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A Basic Complete Numerical Toolbox for Picosecond Ultrasonics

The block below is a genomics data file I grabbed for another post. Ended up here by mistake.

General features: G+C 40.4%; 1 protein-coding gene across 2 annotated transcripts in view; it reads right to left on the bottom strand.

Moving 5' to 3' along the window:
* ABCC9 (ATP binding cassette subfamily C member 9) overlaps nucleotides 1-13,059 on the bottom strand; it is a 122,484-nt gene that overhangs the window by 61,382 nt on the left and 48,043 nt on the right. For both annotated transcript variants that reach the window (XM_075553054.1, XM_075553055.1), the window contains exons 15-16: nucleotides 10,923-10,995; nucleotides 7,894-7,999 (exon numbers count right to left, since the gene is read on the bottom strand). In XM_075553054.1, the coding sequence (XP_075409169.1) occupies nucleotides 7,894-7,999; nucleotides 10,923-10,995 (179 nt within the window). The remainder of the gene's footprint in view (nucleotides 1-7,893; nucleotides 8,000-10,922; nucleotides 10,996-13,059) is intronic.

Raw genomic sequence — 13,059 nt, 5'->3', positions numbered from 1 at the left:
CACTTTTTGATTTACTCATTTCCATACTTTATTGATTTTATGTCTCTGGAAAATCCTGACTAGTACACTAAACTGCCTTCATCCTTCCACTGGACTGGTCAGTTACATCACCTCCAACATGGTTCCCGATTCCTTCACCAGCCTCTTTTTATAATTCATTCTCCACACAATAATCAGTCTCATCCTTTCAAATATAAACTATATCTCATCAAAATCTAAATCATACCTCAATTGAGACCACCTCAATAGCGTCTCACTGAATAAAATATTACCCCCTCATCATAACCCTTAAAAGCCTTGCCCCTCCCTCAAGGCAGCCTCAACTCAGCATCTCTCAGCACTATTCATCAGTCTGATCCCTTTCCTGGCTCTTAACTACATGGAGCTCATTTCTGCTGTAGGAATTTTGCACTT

A Basic Complete Numerical Toolbox for Picosecond Ultrasonics acoustics Article A Basic Complete Numerical Toolbox for Picosecond Ultrasonics Philippe Babilotte Spectrum Engineering Department, French National Frequency Agency, ANFR/DPSAI/IS, CS 13829, 29238 Brest CEDEX 03, France; philippe.babilotte@anfr.fr or philip.babilotte@laposte.net Received: 27 November 2018; Accepted: 13 January 2019; Published: 17 January 2019 Abstract: A complete numerical complete toolbox is proposed concerning the simulation of photo-induced propagative mechanical wave, and concerning the optical reflectometric measured response of the material, which is initially exposed to a first pump laser beam that photo-induces the acoustic wavefronts. The deformation field and its propagation into a bulk material are simulated. Based on this field expression, the complex transient reflectivity is given for a medium considered as homogeneous. The real part of this quantity permits afterwards to propose a numerical simulation of the transient reflectivity, which corresponds to the optical signal measured during experimental works. The frequency acoustic spectrum is simulated and successfully compared to the measured frequency spectrum. For the first time, numerical complete developments are explicitly proposed and fully-developed under the SciLab environment, related to the simulation of laser-induced picosecond acoustic wavefront photogenerated through an opto-acoustic transduction process (ultrasonics and pretersonics). Keywords: simulation; computational acoustics; laser ultrasonics; optical reflectivity; acoustic waves; pretersonics PACS: 62.20.F-; 43.35.Sx; 78.20.hb; 42.15.Dp 1. Presentation of the General Concept Ultra-high frequency coherent acoustic phonons can be photogenerated and photodetected using a pump–probe laser scheme [1–3]. High frequency acoustic waves into the G Hz or into the sub-T Hz frequency domain can be optically excited and detected by femtoseconde ( f s) laser pulses [4]. Conventional (piezo-electric) transducers approach or photo-acoustic transduction approach involving a metal layer absorbing a nanoseconde (ns) laser pump pulse [5] are unable to reach such ultra-high frequency content [6]. The ultrasonic approach becomes, therefore, the only relevant way to generate and to detect such high frequency ranges. Schematically, a transient mechanical strain pulse is photogenerated into the bulk of the material, after interaction of the first pump laser pulse with the matter, through an opto-acoustic transduction (Figure 1). These photo-induced coherent phonons (propagative elastic disturbance) can be afterwards detected using a second laser light temporally synchronized and delayed-in-time to the first pump pulse [4]. The photodetection is based onto an acousto-optic transduction, revealing the propagation of the acoustic signal. Acoustical waves (laser-induced transient stress) can be, therefore, generated using ultrashort optical pulses [1,7]. The detection process [4,7–11] corresponds to a time domain optical spectroscopy [1,2,4,7,8,12–14]. The time-resolved optical pump–probe experimental set-up involved is given in Figure 2. Acoustics 2019, 1, 137–155; doi:10.3390/acoustics1010010 www.mdpi.com/journal/acoustics Acoustics 2019, 1 138 Figure 1. Laser picosecond ultrasonics. t corresponds to a femtoseconde ( f s) laser pulse duration (pump and probe laser pulse). t corresponds to the picosecond acoustic signal ( ps). Opto-acoustic ac transduction (optical absorption and energy transfer process). The propagative acoustic signal induces De ˜ and Dn ˜ . Optical probing using a pump–probe set-up (temporal delay to monitor the transient ˜ ˜ ¶ De(t) and ¶ Dn(t) variations, induced by the acoustic wave. t t Figure 2. Typical all-optical time-resolved pump–probe set-up involved for reflectometry measurements. In-depth coordinate z. L corresponds to the additional optical pathway (Dt delay time) due to the presence of the delay line stage (probe beam). x is the optical depth penetration. (O,~ x,~ z) is a symmetry plan as the spot size is F >> x. Acoustic pulse duration t (photo-excited ac (L A) propagative wavefront). Acoustic velocity V according to the LA mode. Ga As Acoustics 2019, 1 139 From these optical reflectivity measurements [8], key quantities can be extracted such as thickness, sound velocity, attenuation coefficient, refractive index, elastic, optical, thermophysical and mechanical properties [4,15] of submicrometric and nanometric size substrates, nano-multilayers, or bulk materials [10] and even liquids [16]. Longitudinal acoustic (LA) propagative acoustic waves can be detected, for instance, in liquid water, monitoring backscattered probe light from the sound wave propagating into the liquid [17], and, therefore, providing information about the medium itself. This opto-acoustic approach has then been found relevant for material characterization [18] and non-destructive evaluation (NDE) of mechanical or elastic properties of thin film [19,20], for mechanical strength determination of industrial materials (such as silicon wafers) [21,22] or non-destructive testing of materials (NDT) such as graphite fibers re-inforced composites for instance [23,24], for detection of residual stress into metal [6,25], for non-invasive photo-acoustic diagnostics of biological tissues [26], for photo-acoustic gas spectroscopy [27,28], for interface defect detection [18,29], for breaking cracks, voids, faults, flaws, or surface and sub-surface defects into semi-conductors [30–32], for bubbles or volumic defects [33], considering the modification of the photo-elastic response if local defects are present into the material [5]. This ultrasonic (also called picosecond laser acoustics) proposes then a versatile, precise and contact-free analytic tool for material sciences or industrial process control [4,34]. If extensive research activities and fundamental or engineering aspects have been extensively studied, no particular works proposed developments around numerical simulations and coding of reflectometric signal simulations, wavefronts simulations, and ultrasonics. Simulations of several experimental quantities are, therefore, proposed into the present work, considering the absence of any shockwaves [35], nor ablation or any destructive processes, and considering a linear absorption of the photogeneration laser beam at the interface (modelization out of any special conditions). A complete numerical study is then presented, for the first time, given under the SciLab environment, based on a commonly accepted experimental set-up, described in Figure 2. A complete numerical study is proposed under a basic approach. The optical absorption parameter a, the optical depth penetration x , and the elastic stiffness C will be first numerically introduced, as primary inputs into the codes. Acoustics velocities will be afterwards directly estimated. Brillouin frequencies will be calculated next, estimating the impact of the incidence angle q of the laser probe beam and the impact of the medium temperature T. The deformation field and its dynamic evolution can be then evaluated. Based onto these elements and primary parameters, the transient reflectivity is numerically and entirely simulated, and compared to original experimental measured data, obtained using the optical set-up described. All the given simulation codes given provide a complete numerical toolbox for laser ultrasonics works, as the proposed codes could next be also implemented according to users’ wishes. 2. Numerical Study In the present work, for all the proposed simulations, a red probe and a red laser pump are considered (Figure 2), as this basic configuration is commonly used in experimental works [8]. A Ga As (100) substrate is considered, as this semi-conductor can be seen as a condensed matter model in fundamental physics. No particular nitridation of the substrate surface [36], nor particular presence of As As adsorbed ad-atoms dimers, nor GaGa dimers presence [37], nor As O or Ga O 2 3 2 3 oxidised islands [38] are considered for all the numerical developments proposed in this work. As an extension, all the proposed codes could be re-used for another medium, changing the relevant parameters. Acoustics 2019, 1 140 2.1. Optical Absorption Coefficient and Optical Depth Penetration (s) ( p) Two expressions a and a are then introduced, for pump (( p) index) and probe beam ((s) index), concerning the optical absorption coefficient: 4p (s, p) (s, p) a = =m n (1) Ga As (s) (s,p) (s) (s) in which l corresponds to the optical probe wavelength, and if n (l ) corresponds to the reference GaAs (s,p) (s) (s) index of GaAs at the probe wavelength l . For the proposed work, n l = 800.8 nm = 3.66 + GaAs 0.08i is used [39]. In the present study, a red-red (800.8 nm or 1.55 eV exact energy value) pump–probe (s) ( p) (s, p) configuration is used, and it comes a = a  a . Into the picosecond ultrasonic experiments, the first optical pulse (pump beam) is typically absorbed at the free surface of the substrate interface under the absorption length d, corresponding, in first approximation, without any supersonic diffusion of carriers [40], to the optical depth penetration x . As both pump beam and probe beam are used into the red wavelength, we have: (s, p) (s, p) d  x = (2) (s, p) Calculations concerning the x evaluation gives nevertheless strong differences according to the wavelength values involved [39,41]. For instance, the optical depth penetrations are, therefore, numerically estimated at 15 nm for 400.4 nm irradiation, and estimated at 400 nm for 800.8 nm laser irradiation (26 times higher value). //Scilab code (part 01/13) clear all //Clear clc() //Clear lambdap = 800.8 * 10^(-9) //Probe optical wavelength (m) lambdas = 800.8 * 10^(-9) //Pump optical wavelength (m) n0 = 1.0002772 //Air around the sample (refractive index) k0 = (2*%pi*n0)/lambdas //Evaluation of the wavevector for optical wave Z0 = 0.0429 * 10^(4) //Acoustic impedance of the air (kg.m-2.s-1) //Density of the medium (kg.m-3) rhoGaAs = 5317 //5.320 g.cm-3 (reference value) //Angle value close to zero (normal incidence for pump beam) //thetaDeg = 0 thetaDeg = 45 //for probe theta = thetaDeg * (%pi/180) //Angle (from degrees to radians) Acoustics 2019, 1 141 //Scilab code (part 02/13) //GaAs bulk parameters (taken at 1.55 eV exact value) //Refraction index values at the wavelength (nm) for GaAs n2p = 3.66+%i*0.08 //1.55 eV (800.8 nm) n2s = 3.66+%i*0.08 //1.55 eV (800.8 nm) nGaAs=real(n2s) //Optical absorption coefficient (pump and probe) alphas=4*%pi*imag(n2s)/lambdas alphap=4*%pi*imag(n2p)/lambdas //Optical depth penetration for probe and pump xis=1/(alphas) xip=1/(alphap) //Ratio between optical depth penetration (test, should be equal to 1) ratioxi=xip/xis 2.2. Acoustic Velocities Calculations The different values of the acoustic velocities can be estimated from the stiffness matrix coefficient C (m, n index), the anisotropy factor A and the density r. For this purpose, Burenkov relationship, mn involving C , C and C [42], under the melting point temperature (around 1510–1515 K [42]), 11 12 44 are used: 3 1 11 C (T) = 12.17 1.44 10  T  10  10 < 11 3 1 11 C (T) = 5.46 0.64 10  T  10  10 (3) : 3 1 11 C (T) = 6.16 0.70 10  T  10  10 //Scilab code (part 03/13) T = 298.15 //Temperature considered (K), room temperature (RT) condition //Stiffness matrix coefficient values //Units: dyn/cm2 divided by 10 \textcolor{black}{corresponds to} N/m2 c11= ((12.17-1.44*T*1e-3)/10)*1e11 //Elastic rigidity (N/m^2) c12= ((5.46 - 0.64*T*1e-3)/10)*1e11 //Elastic rigidity (N/m^2) c44= ((6.16 - 0.70*T*1e-3)/10)*1e11 //Elastic rigidity (N/m^2) The pure longitudinal acoustic (resp. transverse acoustic) modes LA (resp. TA) is given by: 1/2 L A 11 V = (4) Ga As 1/2 TA V = (5) Ga As The quasi-longitudinal (resp. quasi-transverse) acoustic modes QLA (resp. QTA) is given by: Acoustics 2019, 1 142 0 1 1/2 C + C  1 11 44 QL A @ A V = (6) Ga As 1/2 QTA 44 V = (7) Ga As r A introducing the Zener anisotropy factor A: 2C A = (8) C C 11 12 Few numerical results are given in Table 1, concerning the calculated acoustic velocities and the related Brillouin frequencies. A Ga As (100) substrate is considered for all the simulations, and [100] corresponds to a propagation direction for the LA mode (involving the coefficient C ), coupled to the two transverse modes TA1 and TA2 (C ). //Scilab code (part 04/13) //Anisotropy factor (adimensional factor) A=(2*c44)/(c11-c12) //Pure longitudinal wave [100] direction VLAGaAsEstim=(c11/rhoGaAs)^0.5 //Pure shear wave [010] polarized VTAGaAsEstim=(c44/rhoGaAs)^0.5 //Quasi-longitudinal wave VQLAGaAsEstim=((c11+(c44*(1-(1/A))))/rhoGaAs)^0.5 //Quasi-shear wave VQTAGaAsEstim= (c44/(A*rhoGaAs))^0.5 //Acoustic impedance for GaAs bulk material (kg.m-2.s-1) ZGaAs = rhoGaAs * VLAGaAsEstim //Evaluation of difference of impedance values (kg.m-2.s-1) \textcolor{black}{//Test} DeltaZ = ZGaAs-Z0 \textcolor{black} {//Z0 impedance of the air (reference level)} Diff=DeltaZ/ZGaAs*100 \textcolor{black} {//Strong or low interface)} Considering a typical optical depth penetration x, and the LA (longitudinal acoustic) sound (L A) velocity V , the expected duration t of the acoustic pulses is given by: ac Ga As t  (9) ac (L A) Ga As The characteristic frequency f of these acoustic waves can be afterwards deduced: ac Acoustics 2019, 1 143 f  (2pt ) (10) ac ac (L A) Z = r V corresponds to the acoustic impedance of the substrate for LA mode Ga As Ga As Ga As of propagation. 2.3. Brillouin Frequencies Calculations (m) The Brillouin frequencies f , considering the different modes m = fL A, TA, QL A, QTAg, Ga As results from an interference phenomenum between the two beam coming from the incoming probe itself, as described in Figure 3 [43,44]: (m) 1/2 2V (m) (s) 2 Ga As 2 2 f =  n n sin q (11) Ga As Ga As (s) (s) in which l corresponds to the optical probe wavelength [9], and q to the angle related to the normal incidence (above the sample surface), considering the different modes m and the index of refraction (s) (s) n of Ga As at the wavelength l of the optical probe [14,39,44]. Numerical results are then given Ga As in Table 1 for an angle q = 45 for the probe beam incidence, corresponding also to a typical angular value (experimental data). For instance, a Dq  10 variation of incidence angle (centered onto 45 (m) value), induces roughly a D f  0.3 ps variation for the Brillouin period, as given into the numerical Ga As results (Figure 4). Figure 3. Brillouin oscillation interference (probe beam) between the incident beam directly reflected onto free surface (a) and the incoming beam reflecting onto the in-depth propagative waveplane (b). (L A) Longitudinal velocity of the propagative acoustic wave V . Angle of incidence q for probe beam. Ga As Acoustics 2019, 1 144 //Scilab code (part 05/13) //Brillouin frequency mode value (Hz) for LA mode fBLA=((2*VLAGaAsEstim)/lambdas)*((nGaAs*nGaAs)-(sin(theta))^2)^(0.5) fBLA_GHz = fBLA * 10^(-9) //Brillouin frequency mode value (Hz) for TA mode fBTA=((2*VTAGaAsEstim)/lambdas)*((nGaAs*nGaAs)-(sin(theta))^2)^(0.5) fBTA_GHz = fBTA * 10^(-9) //Brillouin frequency mode value (Hz) for QLA mode fBQLA=((2*VQLAGaAsEstim)/lambdas)*((nGaAs*nGaAs)-(sin(theta))^2)^(0.5) fBQLA_GHz = fBQLA * 10^(-9) //Brillouin frequency mode value (Hz) for QTA mode fBQTA=((2*VQTAGaAsEstim)/lambdas)*((nGaAs*nGaAs)-(sin(theta))^2)^(0.5) fBQTA_GHz = fBQTA * 10^(-9) (m) The impact on the Brillouin value f of the two physical parameters (angle of incidence Ga As q and temperature T) has been simulated in Figures 4 and 5, as C , C and C are temperature 11 12 44 dependent [42]. These parameters variations can have, therefore, a significant impact onto the Brillouin frequency value. Figure 4. Numerical evaluation of the impact of the incidence angle q (for probe beam) onto the (L A) Brillouin frequency value f (standard temperature fixed at 298.15 K), for GaAs. Ga As Acoustics 2019, 1 145 //Scilab code (part 06/13) VLAGaAsEstim=(c11/rhoGaAs)^0.5 fBLA=((2*VLAGaAsEstim)/lambdas)*((nGaAs*nGaAs)-(sin(theta))^2)^(0.5) //Brillouin frequency mode value (Hz) for LA mode fBLA_GHz = fBLA * 1e-9 scf(0) clf(0) T=0:5:1400; plot(T,fBLA_GHz,’-o’); xlabel(’Temperature (K)’) ylabel(’Brillouin frequency (GHz)’) title(’Impact of the temperature onto the Brillouin frequency, for 45 angle incidence to normal direction.’) Figure 5. Numerical evaluation of the impact of the temperature T onto the Brillouin frequency value (under the melting temperature), for Ga As, for a typical angle of incidence to perpendicular direction numerically fixed at 45 (probe beam), for L A mode. Table 1. Numerical calculations of acoustic velocities and Brillouin frequency (temperature fixed at 298.15 K and angle of incidence fixed at 45 ). Velocity (ms ) Brillouin Frequency (GHz) (L A) (L A) V 4725.6 f 42.4242 Ga As Ga As (TA) (TA) V 3341.5 f 29.9984 Ga As Ga As (QL A) (QL A) V 5233.3 f 46.9824 Ga As Ga As (QTA) (QTA) V 2231.5 f 22.1895 Ga As Ga As Acoustics 2019, 1 146 //Scilab code (part 07/13) clear all //Clear clc() //Clear T = 298.15 //25 degrees, temperature of the medium //Elastic coefficient for GaAs (elastic rigidity expressed in N/m^2) c11= ((12.17-1.44*T*1e-3)/10)*1e11 c12= ((5.46 - 0.64*T*1e-3)/10)*1e11 c44= ((6.16 - 0.70*T*1e-3)/10)*1e11 A=(2*c44)/(c11-c12) rhoGaAs = 5317 thetaDeg=0:2:80; theta = thetaDeg * (%pi/180) VLAGaAsEstim=(c11/rhoGaAs)^0.5 fBLA=((2*VLAGaAsEstim)/lambdas)*((nGaAs*nGaAs)-(sin(theta))^2)^(0.5) fBLA_GHz = fBLA * 1e-9 scf(0) clf(0) thetaDeg=0:2:80; plot(thetaDeg,fBLA_GHz,’-o’); xlabel(’Incidence angle (degree)’) ylabel(’Brillouin frequency (GHz)’) title(’Impact of the angle incidence value onto the Brillouin frequency, for 298.15 K temperature.’) 2.4. Deformation Field Simulation The optical wave (pump) is supposed to be absorbed beneath the interface, and the acoustic wave (optically generated acoustic ”disturbance”) is propagating into the bulk, from z = 0 to +¥ (in-depth coordinate). The probe pulse is supposed to be deflected onto the z = 0 interface and also (L A) onto the in-depth acoustic waveplan propagating at the velocity V , inducing, therefore, typical Ga As Brillouin interference pattern (according to the Figure 3 configuration). No particular echo should be detected without any present particular bulk defects. Unidimensional configuration is considered, as F >> x (typically F  10 m for the optical beam spot size used into typical ultrasonic experiments). A longitudinal acoustical mode L A is consequently supposed to be excited into the matter. 2.5. Deformation Field The deformation field [45] and the propagative acoustic wave present into the bulk material are modelized involving a standard Heaviside H step function, for spatial z and time t variables. (L A) Introducing j (z, t) = z V t, the total field h (z, t) used for the simulation is given by: Ga As (L A) ( p) ( p) ( p) a V t a z a jj(z,t)j Ga As h (z, t) = 2 e  e H (z) e H (j (z, t)) (12) Acoustics 2019, 1 147 //Scilab code (part 08/13) //Heaviside step function H(z) definition deff(’y=H(x)’,’if x<0 then y=0;else y=1;end;’) function[Sci]=defo(alphap,t,z) defs3= (2-exp(-alphap.*VLAGaAsEstim.*t))*exp(-alphap*z)*H(z)- H(z-VLAGaAsEstim*t)*exp(-alphap*abs(z-VLAGaAsEstim*t)); def=1.5*defs3; //Arbitrary scale factor Sci=def’; endfunction The temporal evolution of the deformation field (LA mode) can be, therefore, proposed, simulating the wavefront propagation into the substrate (Figure 6). Similar results can be obtained using the er f function instead an Heaviside step-function. The value of the geometrical parameter d  x can be then extracted (at 0 ps) from the graphic representation given in Figure 6 and then, it is found x  400 nm for a 800 nm pump laser irradiation, as physically expected. DR If the simulation of the deformation field h remains of a strong interest, the simulation of the quantity is also important, as this parameter is experimentally measured. Figure 6. Numerical results concerning the spatial evolution of the deformation field (in-depth coordinate). All parameters given into the code lines. Insert: red-red beams interacting with the medium. Estimation of the optical depth penetration x  450 nm, using the graphic representation (black lines added onto the simulation). Experimental conditions for the simulation: field simulation considered at 0 nm (interface), 1.55 eV deposited energy corresponding to a 800.8 nm wavelength, angle of incidence of the laser beams 45 , set-up described in Figure 2. Acoustics 2019, 1 148 //Scilab code (part 09/13) //Photo-induced deformation field (red pump beam) //Coefficient Ra20 Ra20=(-ZGaAs+Z0)/(ZGaAs+Z0) scf(0) clf(0) //Time between 0 ps and 100 ps, step of 1ps for t=0:5e-12:130e-12; //initial index p p=0; //Space variable from 0.5 nm to 800 nm (bulk), step of 1 nm for z=0e-9:2.5e-9:1800e-9; p=p+1; //Direct propagation of the wavefront into the bulk defs3(p)= (2-exp(-alphap.*VLAGaAsEstim.*t))*exp(-alphap*z)*H(z)- H((z)-VLAGaAsEstim*t)*exp(-alphap*abs((z)-VLAGaAsEstim*t)); //defor3(p)= H(z-VLAGaAsEstim*t)*exp(-alphap*abs(z-VLAGaAsEstim*t)); defs(p)=1*defs3(p); end z=0e-9:2.5e-9:1800e-9; plot(z,defs,’-.o’) xlabel(’In-depth direction (m)’) ylabel(’Deformation field (no unit)’) title(’Spatial evolution of the deformation field for in-depth coordinate. Interface air/GaAs at 0 nm’) end 2.6. Transient Optical Reflectivity Simulation During the experiments, the coherent acoustic phonons are photo-detected temporally monitoring DR the ultrafast transient changes of the detected optical reflectivity (l, t) [8], using the common optical architecture similar to the one given in Figure 2 [4,8,46]. The pump can be considered as a trigger inducing all the dynamics into the matter, under a conversion process of the optical energy of the pump beam into mechanical energy (Figure 1). The reflected laser beam (probe) intensity changes are collected by a photodiode, under the saturation laser intensity threshold. Into these typical reflectometry measurements [13], the first incident optical pulse (pump) is then absorbed beneath the substrate surface [4]. The photocreated dilatation generates a strain pulse typically within the optical depth penetration x. As the optical properties of the substrate are modified under strain (through a variation of refractive index Dn ˜ or of the dielectric constant De ˜, as given in Figure 1), the probe pulse allows to get the phase f and the amplitude A of the acoustic signal (through a photo-elastic coupling, as described in Figure 1). The acousto-optic interaction is found wavelength dependent [10,47,48]. The existence of acoustic waves or acoustic disturbances into the bulk of the material modifies DR the transient reflectivity (t), which is the physical key-quantity for monitoring acoustic wave propagating inside the medium. Either motions of the crystal surface [49–51] and bulk acoustic Acoustics 2019, 1 149 propagation phenomena [52–54] can be optically detected using this ultrasonic approach (Figure 1). All the simulations given into the present work are conducted considering the experimental set-up given in Figure 2 and into the conditions previously given in the text. Photo-elastic coefficients ( p and p ) [55] of the elastic tensor p and stiffness coefficients C 11 12 i j 11 and C of the reduced elastic tensor C are used to define the total photo-elastic coefficient pe : 12 mn Ga As 1 2p pe =   ( p C + 2 p C ) (13) Ga As 11 11 12 12 (s) (s) 2n Ga As (s) in which l corresponds to the optical probe wavelength. The numerical result (for 800.8 nm) is pe = 41.2853 + 33.5125i, and can be reintroduced into the simulation codes afterwards. Ga As This expression can also be described under the following derivative expression: ¶k 2p ¶n 2p Ga As Ga As pe = =    pe (14) Ga As (s) (s) ¶h ¶h l l (s) introducing the quantity pe and the optical wavenumber k of the probe laser beam defined by: Ga As ¶n p C + 2 p C Ga As 11 11 12 12 pe = = (15) (s) ¶h 2n Ga As considering: 2p (s) (s) k =  n (16) Ga As Ga As (s) Schematically, the presence of the mechanical stress into the matter generates a birefringence effect. The larger the photoelastic constant is, the stronger the birefringence signal generated by the mechanical stress. The photo-elastic coefficients ( p , p and p ) depend on the crystal nature of the 11 12 44 material and on the optical wavelength considered [56]. //Scilab code (part 10/13) p11=(8+%i*(3))*1e-9; //Coefficient at 800 nm p12=(-4+%i*(-3))*1e-9; //Coefficient at 800 nm pe=(p11*c11+2*p12*c12)/(2*n2s) //Photo-elastic coefficient (p11, p12, p44) of the photo-elastic tensor pe2=1*(2*%pi/lambdas)*(p11*c11+2*p12*c12)/(2*n2s) //to compare with (test): //Photo-elastic coefficient (p11, p12, p44) of the photo-elastic tensor pe2=1*(2*%pi/lambdas)*pe Considering a single interface (air-substrate), the transient complex reflectivity [7] is given by: +¥ Dr 1 r ¶k Ga As 02 2ik z Ga As = 2ik u(0) + i   h (z, t) e dz (17) r r ¶h 02 0 in which r corresponds to the optical reflexion coefficient at the z = 0 interface [7] (air-substrate interface). In this expression, two contributions can be distinguished: an interface effect and a bulk effect (including a Laplace transform of the deformation field h). The interface corresponds to a mechanically free single surface. u(0) corresponds to the displacement of the front surface. Acoustics 2019, 1 150 The probe light absorption in the surrounding air is supposed negligible during air propagation. The acousto-optical information is contained in the previously given photo-elastic coefficient expression (detection process): 0 00 ¶k ¶k ¶k Ga As Ga As Ga As = + i (18) ¶h ¶h ¶h in accordance with the following optical complex wavevector expression: 0 00 k = k + ik (19) Ga As Ga As Ga As The transient complex optical reflectivity is linked to the real optical transient reflectivity by the relation R = rr , if r corresponds to the conjugated complex of r [1,54], and, therefore, the amplitude A(t), which corresponds to the measured quantity, is given by: A DR Dr (t) (t) = <e (t) (20) 2 2R r 0 0 The phase variation Df could also be extracted, considering the imaginary part of the complexe transient reflectivity: Dr Df = =m (21) This phase variation will not be considered for the present study, as the optically measured DR physical quantity is the reflectivity (t). From the analysis of the Brillouin oscillations (oscillating component) present into the reflectivity signal measured, all the spectral modes (frequency domain) [7,53,57,58] can be afterwards extracted, and informations onto the material itself (microcracks, velocities, attenuation, or charge carriers phenomena) can be evaluated. The initial peak (zero-time peak, and 0–5 ps temporal range) corresponds to pure electronic phenomenum and it will not be modelised into the present work, as it focuses only onto purely acoustic wave propagation phenomenum (temporal established phenomenum). A thermal decreasing background can be superimposed to the pure transient reflectometric signal modelized, to simulate the exponential decay related to the pure thermal phenomenum. It is choosen a simple exponential decay A exp . A corresponds to an arbitrary scale factor (constant), and it seems to be physically acceptable to choose t  20 ps, as this value permits a relevant and good fit of real experimental case. A FFT (Fast Fourier Transform) permits to identify the vibration modes photo-induced by the optical pump. Sampling conditions are specifically chosen (sample rate, number of samples) to match the Nyquist-Shannon criteria [59]. //Scilab code (part 11/13) k2s=2*%pi*n2s/lambdas //n2s related to the probe into GaAs r02=(n2s-n0)/(n0+n2s) ///Reflexion coefficient //Acoustic interface air-GaAs (at normal incidence) //Factor F for deformation integration F=(1-r02*r02)/r02 //Coefficient Ra20 (impedance ZGaAs and Z0 for air) Ra20=(-ZGaAs+Z0)/(ZGaAs+Z0) Acoustics 2019, 1 151 //Scilab code (part 12/13) //Transient reflectivity (integration of deformation field) intS=0; //defor1=0; //defor2=0; defor3=0; k=0; for t=0:1e-12:6000e-12; //from 0 to 6 ns (time domain) k=k+1; r=0; for z=0:1e-9:1800e-9; //from 0 to 1800 nm (space domain) r=r+1; defor3(r)=(defo(alphap,t,z).*exp(2*%i*k2s*z))’; end z=0:1e-9:1800e-9; //from 0 to 1800 nm (space domain for integration) intS(k)=0.5*pe2*(1/r02-r02).*inttrap(z,defor3); //Trapezoidal integration end t=0:1e-12:6000e-12; //from 0 to 6 ns (time domain) //Transient reflectivity variation (empiric exponential decay added) drr=real(intS’)+50*exp(-t/(20e-12)); scf(1) clf(1) plot2d(t,drr);//Simulation graphic representation //Scilab code (part 13/13) sample_rate=1e12 t = 0e-12:1/sample_rate:6000e-12 N=size(t,’*’) //number of samples g=fft(drr,-1) f=sample_rate*(0:(N/2))/N;//associated frequency vector n=size(f,’*’) scf(2) //clear the figure clf(2) //Maximum values for frequencies [m,k]=max(f) answer=max(f) //maximum vertical axis (m) plot(f,abs(g(1:n))); The numerical results obtained from the simulation are in strong accordance with experimental dataset (Figure 7), considering the experimental set-up described in Figure 2. A good correlation is Acoustics 2019, 1 152 found concerning FFT spectral components (Figure 8). Possible slight frequency shifts can be due to experimental uncertainity related to the value of the angle of incidence q (experimental set-up), as this parameter could impact the Brillouin signal. Figure 7. Numerical results concerning the reflectivity intensity signal and the related FFT data (insert), obtained using the experimental set-up given in Figure 2. Comparison of experimental and simulated (each at 800 nm for laser beams) signals between 70 ps and 350 ps. Figure 8. Numerical results concerning the related FFT amplitude, good accordance between experimental measured data and simuation. Hanning window. 3. Conclusions A complete numerical toolbox concerning photo-induced propagative acoustic wavefronts and laser ultrasonics is proposed, providing step-by-step codes. Few orders of magnitudes are calculated, such as acoustic pulse duration, acoustic typical frequency, optical absorption coefficient, and optical depth penetration. Acoustic velocities have been numerically evaluated, taking into account angular Acoustics 2019, 1 153 laser beam incidence dependence and temperature impact. Brillouin frequencies have been evaluated for LA, TA, QLA and QTA acoustical modes into a commonly used red pump–red-probe configuration. A deformation field simulation is given. The complex transient reflectivity is numerically described. The reflectivity signal with/without an empiric superimposed background thermal decay is also given. Numerical calculations of FFT give the opportunity to extract the mode of vibration in GHz, which can be easily compared to experimentally measured datasheets (under good matching). Funding: This research was funded by ANR grant number ANR-06-BLAN-0013. The founding sponsors had no role into the design of the study; in the collection, analyses, or interpretation of data; in the writing of the manuscript, and in the decision to publish the result. Acknowledgments: Experimental works were all performed in Condensed State Physics Laboratory (LPEC/CNRS), 72085 Le Mans Cedex 09, France. The author would like to thank Pascal Ruello (CNRS I3M, France), Vitali Gusev (CNRS LAUM, France), Ayman Al Falou from IEEE/OSA for scientific discussions, and C. Thomas from Rennes 1 university (France) for advice. Conflicts of Interest: The author declares no conflict of interest. References 1. Thomsen, C.; Strait, J.; Vardeny, Z.; Maris, H.J.; Tauc, J.; Hauser, J. Coherent phonon generation and detection by picosecond light pulses. Phys. Rev. Lett. 1984, 53, 989. [CrossRef] 2. Eesley, G.L.; Clemens, B.M.; Paddock, C.A. Generation and detection of picosecond acoustic pulses in thin metal films. Appl. Phys. Lett. 1987, 50, 717–719. [CrossRef] 3. 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Attenuation and velocity of 56 GHz longitudinal phonons in gallium arsenide from 50 to 300 K. Philos. Mag. B 1994, 70, 687–698. [CrossRef] 59. Jerri, A.J. The Shannon sampling theorem—Its various extensions and applications: A tutorial review. Proc. IEEE 1977, 65, 1565–1596. [CrossRef] 2019 by the author. Licensee MDPI, Basel, Switzerland. This article is an open access article distributed under the terms and conditions of the Creative Commons Attribution (CC BY) license (http://creativecommons.org/licenses/by/4.0/). http://www.deepdyve.com/assets/images/DeepDyve-Logo-lg.png Acoustics Multidisciplinary Digital Publishing Institute